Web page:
Red Flags in Agile Coach Job Descriptions — Ignore at your own peril

The market for agile coaches is so hot right now! Everyone is in a mad rush to be agile. Moving your career to be an agile coach or switching jobs if you already are one has never been easier. But there is one catch. Many organisations have an abysmal understanding of what an agile coach should do. So you might end up at a very wrong place.

🔺 They want a project manager.

🔺They want a decorated 5-star agile coach — a Certification Junkie.

🔺They are doing something, but it ain’t Agile for sure.

Why do hiring managers do it?

If you wonder why this happens, given that you assume these hiring managers are often intelligent people who are running successful businesses. They do understand what an agile coach does and cannot do. If you link it to agile, it is easier to get budgetary approvals for positions these days. If you ask for a project manager, it might get shot down. It could get through if you ask for an agile coach, especially since you can do a beautiful slide on transformation and promise them the moon. It does not matter what the agile coach exactly does on the ground.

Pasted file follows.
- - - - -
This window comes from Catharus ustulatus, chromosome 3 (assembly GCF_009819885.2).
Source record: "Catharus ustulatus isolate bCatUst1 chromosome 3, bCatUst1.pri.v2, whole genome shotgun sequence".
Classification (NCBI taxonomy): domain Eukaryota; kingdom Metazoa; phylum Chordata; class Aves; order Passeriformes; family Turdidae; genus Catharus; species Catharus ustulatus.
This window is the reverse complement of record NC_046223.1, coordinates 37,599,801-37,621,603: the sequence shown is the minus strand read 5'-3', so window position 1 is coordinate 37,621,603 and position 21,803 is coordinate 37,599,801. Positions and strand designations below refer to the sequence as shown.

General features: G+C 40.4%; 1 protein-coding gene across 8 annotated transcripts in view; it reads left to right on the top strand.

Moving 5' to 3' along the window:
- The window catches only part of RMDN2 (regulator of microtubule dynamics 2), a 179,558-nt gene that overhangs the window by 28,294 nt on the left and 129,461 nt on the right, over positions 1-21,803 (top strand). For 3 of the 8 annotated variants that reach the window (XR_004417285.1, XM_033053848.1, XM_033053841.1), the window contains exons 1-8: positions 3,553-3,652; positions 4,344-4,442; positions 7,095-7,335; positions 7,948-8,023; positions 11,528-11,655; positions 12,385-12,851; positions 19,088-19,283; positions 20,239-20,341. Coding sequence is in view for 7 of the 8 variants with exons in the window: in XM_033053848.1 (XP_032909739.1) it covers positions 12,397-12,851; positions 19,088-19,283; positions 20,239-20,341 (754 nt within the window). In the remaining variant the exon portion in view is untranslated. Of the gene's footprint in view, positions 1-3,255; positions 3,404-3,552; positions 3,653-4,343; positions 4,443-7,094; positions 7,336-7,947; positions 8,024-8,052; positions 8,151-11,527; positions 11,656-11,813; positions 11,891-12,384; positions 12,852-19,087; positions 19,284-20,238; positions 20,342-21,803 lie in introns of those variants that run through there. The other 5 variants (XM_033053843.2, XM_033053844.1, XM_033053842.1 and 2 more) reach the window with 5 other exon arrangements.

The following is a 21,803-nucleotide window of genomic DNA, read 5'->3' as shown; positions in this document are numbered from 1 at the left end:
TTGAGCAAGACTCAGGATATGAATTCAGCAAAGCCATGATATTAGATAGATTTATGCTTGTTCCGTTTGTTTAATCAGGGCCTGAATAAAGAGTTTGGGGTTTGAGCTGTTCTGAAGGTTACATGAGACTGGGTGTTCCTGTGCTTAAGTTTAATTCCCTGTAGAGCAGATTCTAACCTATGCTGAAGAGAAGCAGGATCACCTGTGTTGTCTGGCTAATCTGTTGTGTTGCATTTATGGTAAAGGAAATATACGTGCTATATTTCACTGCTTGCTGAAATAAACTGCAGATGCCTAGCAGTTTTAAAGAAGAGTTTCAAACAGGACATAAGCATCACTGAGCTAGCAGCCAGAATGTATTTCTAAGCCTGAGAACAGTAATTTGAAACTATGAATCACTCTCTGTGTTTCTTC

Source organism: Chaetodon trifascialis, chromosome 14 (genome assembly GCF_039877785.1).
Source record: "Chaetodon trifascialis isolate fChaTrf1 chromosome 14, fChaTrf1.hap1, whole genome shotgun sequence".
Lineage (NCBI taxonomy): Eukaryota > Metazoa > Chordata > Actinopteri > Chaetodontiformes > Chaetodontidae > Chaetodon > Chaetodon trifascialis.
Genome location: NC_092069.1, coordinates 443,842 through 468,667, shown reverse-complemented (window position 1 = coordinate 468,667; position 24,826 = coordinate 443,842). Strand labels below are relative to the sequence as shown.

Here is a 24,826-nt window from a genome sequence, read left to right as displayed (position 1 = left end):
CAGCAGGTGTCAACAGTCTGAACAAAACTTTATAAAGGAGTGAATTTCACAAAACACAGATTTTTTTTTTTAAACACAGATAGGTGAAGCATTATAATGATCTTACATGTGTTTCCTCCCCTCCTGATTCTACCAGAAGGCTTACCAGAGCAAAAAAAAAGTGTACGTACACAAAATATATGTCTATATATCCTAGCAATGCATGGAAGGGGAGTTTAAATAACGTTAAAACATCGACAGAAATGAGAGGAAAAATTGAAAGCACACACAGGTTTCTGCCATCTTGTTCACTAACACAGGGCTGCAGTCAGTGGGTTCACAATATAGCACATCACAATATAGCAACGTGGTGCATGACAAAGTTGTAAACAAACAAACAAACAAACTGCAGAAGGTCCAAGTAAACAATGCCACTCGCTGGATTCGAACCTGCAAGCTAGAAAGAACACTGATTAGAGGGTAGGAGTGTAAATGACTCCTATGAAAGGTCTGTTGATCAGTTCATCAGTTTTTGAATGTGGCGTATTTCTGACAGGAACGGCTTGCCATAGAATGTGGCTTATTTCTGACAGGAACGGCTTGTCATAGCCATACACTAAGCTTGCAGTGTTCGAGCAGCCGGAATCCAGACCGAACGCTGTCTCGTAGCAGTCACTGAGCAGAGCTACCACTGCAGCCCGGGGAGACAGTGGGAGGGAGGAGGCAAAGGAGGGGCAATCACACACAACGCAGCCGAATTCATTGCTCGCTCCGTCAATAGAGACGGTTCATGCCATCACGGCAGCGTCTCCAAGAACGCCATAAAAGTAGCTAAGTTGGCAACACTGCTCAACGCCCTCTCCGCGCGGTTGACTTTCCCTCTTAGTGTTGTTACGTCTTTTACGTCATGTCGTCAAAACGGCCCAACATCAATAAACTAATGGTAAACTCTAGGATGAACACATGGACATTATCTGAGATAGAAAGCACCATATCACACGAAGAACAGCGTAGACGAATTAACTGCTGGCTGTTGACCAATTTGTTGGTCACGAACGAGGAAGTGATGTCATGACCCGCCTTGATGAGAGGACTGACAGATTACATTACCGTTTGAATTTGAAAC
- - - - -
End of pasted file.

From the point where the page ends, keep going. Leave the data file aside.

The Wrap

While job descriptions are where you can spot such red flags early, the interviews are also an excellent place to dig for such red flags. In some cases, they may be something not to worry about. A few clarifications in the interview and expectation management could set things straight. However, ignoring such red flags could be perilous. A little caution goes a long way in preventing heartburn later.



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